What is that?
Lupercus was the fertility god the Romans
worshipped. They would sacrifice goats and a dog. The
goats’ blood would be smeared on the foreheads of
two young men, then wiped off with wool dipped in
milk. Then young men, wearing only strips of
goatskin around their loins, ran around the city
striking women with strips of goatskin. It was believed
that pregnant women would have an easier labor and
infertile women would become fertile.
*februaue actually means “to purify”
During this feast some of the
conspirators discuss Caesar
and what to do about him
having too much power.
The plan to kill him
is hatched…
Would you be
worried if
someone told
you something
terrible would
to you in a
Beware the Ides of March...
Julius Caesar is warned to beware the ides of March.
“Ides” means the middle of the month; he was warned that
something bad would happen on March 15th, 44 B.C.
He is, in fact, killed on March 15th.
• Themes
• Misuse of Power
• Corruptive Force of
• Man’s Fallibility
Power Corrupts: Caesar is a dictator
who is suspected of abusing his
power; Cassius is so power hungry
that he assassinates Caesar; Antony,
Octavius, and Lepidus become even
worse than Ceasar!
• The Inherent
Jealousy and
Selfishness of Man
• Themes, Continued
Countless books, movies and other
theatre adaptations have built on the
theme of a “friend’s betrayal”
• Honor found in loyalty
and friendship
• Corruption found in
conspiracy and
• Stability through
political order
• Viability of republic
form of government
• Literary Focus
• Mood
• Setting
• Overcast of impending doom, darkness and
• There is no trust left, only manipulation and
• Julius Caesar is largely set in Rome, 44 B.C.
• Ancient Rome
Tiber River
the Capitol
the House of the Senate
The Forum
A tragic figure or hero is one who has a
character flaw which causes them to act
poorly or make poor decisions resulting
in their downfall.
• Julius Caesar
• An ambitious and
ruthless politician
• Skilled general
• Believes that he is
worthy of more power
than just being the head
of Rome; he wants to
be crowned the leader
of the entire Roman
• His ambition led to his
• Long-time friend Brutus
betrayed and stabbed
him to stop him from
becoming a tyrant.
Every Shakespearean tragedy has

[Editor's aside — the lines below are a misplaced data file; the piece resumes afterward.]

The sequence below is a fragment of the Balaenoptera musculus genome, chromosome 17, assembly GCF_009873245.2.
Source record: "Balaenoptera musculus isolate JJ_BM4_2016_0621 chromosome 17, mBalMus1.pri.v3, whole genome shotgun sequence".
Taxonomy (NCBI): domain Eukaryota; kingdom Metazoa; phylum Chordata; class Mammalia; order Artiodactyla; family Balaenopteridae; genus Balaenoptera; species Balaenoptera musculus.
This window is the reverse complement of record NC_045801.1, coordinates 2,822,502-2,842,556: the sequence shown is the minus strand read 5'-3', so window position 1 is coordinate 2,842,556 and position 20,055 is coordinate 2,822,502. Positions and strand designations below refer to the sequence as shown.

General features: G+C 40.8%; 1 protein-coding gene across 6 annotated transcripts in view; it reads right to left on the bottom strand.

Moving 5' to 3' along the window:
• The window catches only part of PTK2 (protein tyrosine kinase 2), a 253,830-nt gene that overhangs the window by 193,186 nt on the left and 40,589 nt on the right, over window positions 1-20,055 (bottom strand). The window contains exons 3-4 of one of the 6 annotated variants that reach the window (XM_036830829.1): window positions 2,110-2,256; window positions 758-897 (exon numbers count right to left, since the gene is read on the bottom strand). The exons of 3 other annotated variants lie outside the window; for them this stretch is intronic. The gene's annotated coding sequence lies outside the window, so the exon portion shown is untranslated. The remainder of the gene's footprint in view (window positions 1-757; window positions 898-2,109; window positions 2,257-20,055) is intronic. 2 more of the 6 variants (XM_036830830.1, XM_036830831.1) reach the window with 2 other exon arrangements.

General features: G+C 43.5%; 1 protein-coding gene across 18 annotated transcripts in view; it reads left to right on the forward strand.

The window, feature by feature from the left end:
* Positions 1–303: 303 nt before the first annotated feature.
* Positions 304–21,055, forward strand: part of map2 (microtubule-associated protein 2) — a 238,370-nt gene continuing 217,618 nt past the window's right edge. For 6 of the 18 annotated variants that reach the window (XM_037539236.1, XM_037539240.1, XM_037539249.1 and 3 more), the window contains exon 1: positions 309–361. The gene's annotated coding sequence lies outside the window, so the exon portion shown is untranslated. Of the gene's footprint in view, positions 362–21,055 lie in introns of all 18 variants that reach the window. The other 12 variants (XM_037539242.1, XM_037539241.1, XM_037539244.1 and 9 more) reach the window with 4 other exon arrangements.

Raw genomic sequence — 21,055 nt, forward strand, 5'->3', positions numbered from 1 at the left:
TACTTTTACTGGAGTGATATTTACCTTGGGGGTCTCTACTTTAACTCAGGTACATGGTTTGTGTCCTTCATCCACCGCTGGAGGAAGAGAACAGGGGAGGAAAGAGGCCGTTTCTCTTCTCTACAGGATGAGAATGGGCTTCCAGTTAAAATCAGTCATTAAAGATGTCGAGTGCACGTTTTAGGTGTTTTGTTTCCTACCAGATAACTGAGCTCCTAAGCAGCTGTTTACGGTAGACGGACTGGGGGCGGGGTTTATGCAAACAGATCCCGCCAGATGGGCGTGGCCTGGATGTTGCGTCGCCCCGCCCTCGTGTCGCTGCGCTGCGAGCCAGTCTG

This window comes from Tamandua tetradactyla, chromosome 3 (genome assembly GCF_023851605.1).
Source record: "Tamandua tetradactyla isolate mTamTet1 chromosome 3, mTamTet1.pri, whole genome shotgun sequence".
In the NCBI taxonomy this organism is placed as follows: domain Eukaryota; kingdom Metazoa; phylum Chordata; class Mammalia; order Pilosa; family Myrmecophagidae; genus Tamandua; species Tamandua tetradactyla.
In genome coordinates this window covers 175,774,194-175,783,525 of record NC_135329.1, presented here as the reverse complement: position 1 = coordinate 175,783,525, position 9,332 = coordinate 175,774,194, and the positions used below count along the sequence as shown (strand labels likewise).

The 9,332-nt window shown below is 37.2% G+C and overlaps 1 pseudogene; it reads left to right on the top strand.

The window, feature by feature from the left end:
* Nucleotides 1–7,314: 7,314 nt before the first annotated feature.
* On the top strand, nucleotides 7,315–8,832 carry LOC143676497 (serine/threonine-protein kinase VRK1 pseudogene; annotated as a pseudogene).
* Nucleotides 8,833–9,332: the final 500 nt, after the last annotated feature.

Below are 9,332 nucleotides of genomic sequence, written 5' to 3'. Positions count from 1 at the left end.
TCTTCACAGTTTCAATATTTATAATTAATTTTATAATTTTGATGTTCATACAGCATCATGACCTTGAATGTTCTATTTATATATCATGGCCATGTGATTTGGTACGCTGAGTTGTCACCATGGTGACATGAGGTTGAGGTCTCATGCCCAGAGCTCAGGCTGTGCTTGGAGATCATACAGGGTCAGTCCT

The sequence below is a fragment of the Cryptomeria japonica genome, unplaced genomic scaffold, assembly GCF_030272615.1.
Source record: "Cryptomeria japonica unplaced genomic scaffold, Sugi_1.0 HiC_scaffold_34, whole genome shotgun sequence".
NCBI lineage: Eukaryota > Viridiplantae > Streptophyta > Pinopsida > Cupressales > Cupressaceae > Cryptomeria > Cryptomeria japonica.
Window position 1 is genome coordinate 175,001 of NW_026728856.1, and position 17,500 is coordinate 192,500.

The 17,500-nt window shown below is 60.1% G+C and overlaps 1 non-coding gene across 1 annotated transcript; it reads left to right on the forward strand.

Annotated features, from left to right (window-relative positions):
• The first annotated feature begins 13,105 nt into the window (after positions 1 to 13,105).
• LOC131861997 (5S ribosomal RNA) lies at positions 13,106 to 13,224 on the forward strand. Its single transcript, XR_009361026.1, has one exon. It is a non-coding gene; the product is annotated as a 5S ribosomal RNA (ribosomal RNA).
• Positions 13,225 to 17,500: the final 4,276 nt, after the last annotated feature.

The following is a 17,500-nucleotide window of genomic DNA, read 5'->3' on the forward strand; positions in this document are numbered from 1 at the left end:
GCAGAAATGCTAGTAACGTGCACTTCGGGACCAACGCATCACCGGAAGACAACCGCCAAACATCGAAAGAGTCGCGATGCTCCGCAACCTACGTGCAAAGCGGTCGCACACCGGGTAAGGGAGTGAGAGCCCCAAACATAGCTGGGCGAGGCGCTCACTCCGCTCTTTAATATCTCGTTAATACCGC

one. However, in Julius Caesar, the
tragic hero is not the title character.
a key figure in
the play.
• Brutus
• Friend of Caesar
and Honorable man
• Feeling of
patriotism, friends
convince him that
Caesar must die
rather than become
a tyrant.
• His strong
principles led him to
allow rival Antony to
speak at Caesar's
• Calpurnia
Calpurnia’s dream
foreshadowed future events
• Julius Caesar's
sensible and loving
• Warned her
husband not to
leave the house
during the Ides of
March after having a
prophetic dream.
• Cassius
• Becomes jealous of
Caesar’s power and
fearful he will abuse
that power
• Urges Brutus to
assassinate both
Caesar and Antony
• Tries to convince
Brutus to not allow
Antony to speak at
Caesar’s funeral
• Marcus Mark Antony
• Soldier and Caesar's
right-hand man
• Calculating and
persuasive with words
• Uses his influence to
turn the people of Rome
against Brutus
• With Caesar slain, he
seizes the opportunity
to take control of Rome
Antony delivers Caesar’s
funeral oration
As we read The Tragedy of Julius Caesar…
• We will discuss the conspiracy…
• We will discuss how Rome fell to mob rule after
Caesar’s death… (remember mob rule in To Kill a
Mockingbird…did that lead to civil unrest in the South?)
• We will discuss why history seems to repeat itself over
and over again…
• And we will discuss our own flaws in our personalities
and how we can prevent a tragedy in our lives by our
everyday actions…
Do you realize it when you
are quoting Shakespeare?
(Yes, you DO quote Shakespeare!)
If you have ever said…
“Catch a cold”
“Laugh it off”
“Disgraceful conduct”
That’s “lousy”
“In a pickle”
I didn’t “sleep a wink”
It won’t “budge an inch”
I’ve “seen better days”
“Knit your brows”
“Vanish into thin air”
“Give the devil his due”
An “eye sore”
“Fair play”
“Foul play”
“Tower of strength”
“Dead as a doornail”
“Send him packing”
“That’s the long and short
of it”
“Be that as it may”
“Fool’s paradise”
“As luck would have it”
“Lie low”
“Without rhyme or
…you are quoting Shakespeare!
• “What the dickens?”
• “Good riddance”
• “Flesh and blood”
• “A laughing stock”
• “For goodness’ sake!”
• “Green-eyed jealousy”
• “If the truth be known…”
“Love is blind”
“Off with his head”
“Have seen better days”
“Wild goose chase”
“Night owl”
“Mums the word”
• “Crack of doom”
“A sorry sight”
“Eaten out of house and
• “By Jove”
…you are quoting Shakespeare!
…and it’s
you knew how
much Shakespeare
has influenced
your life!
Comics related to Shakespeare & Julius Caesar…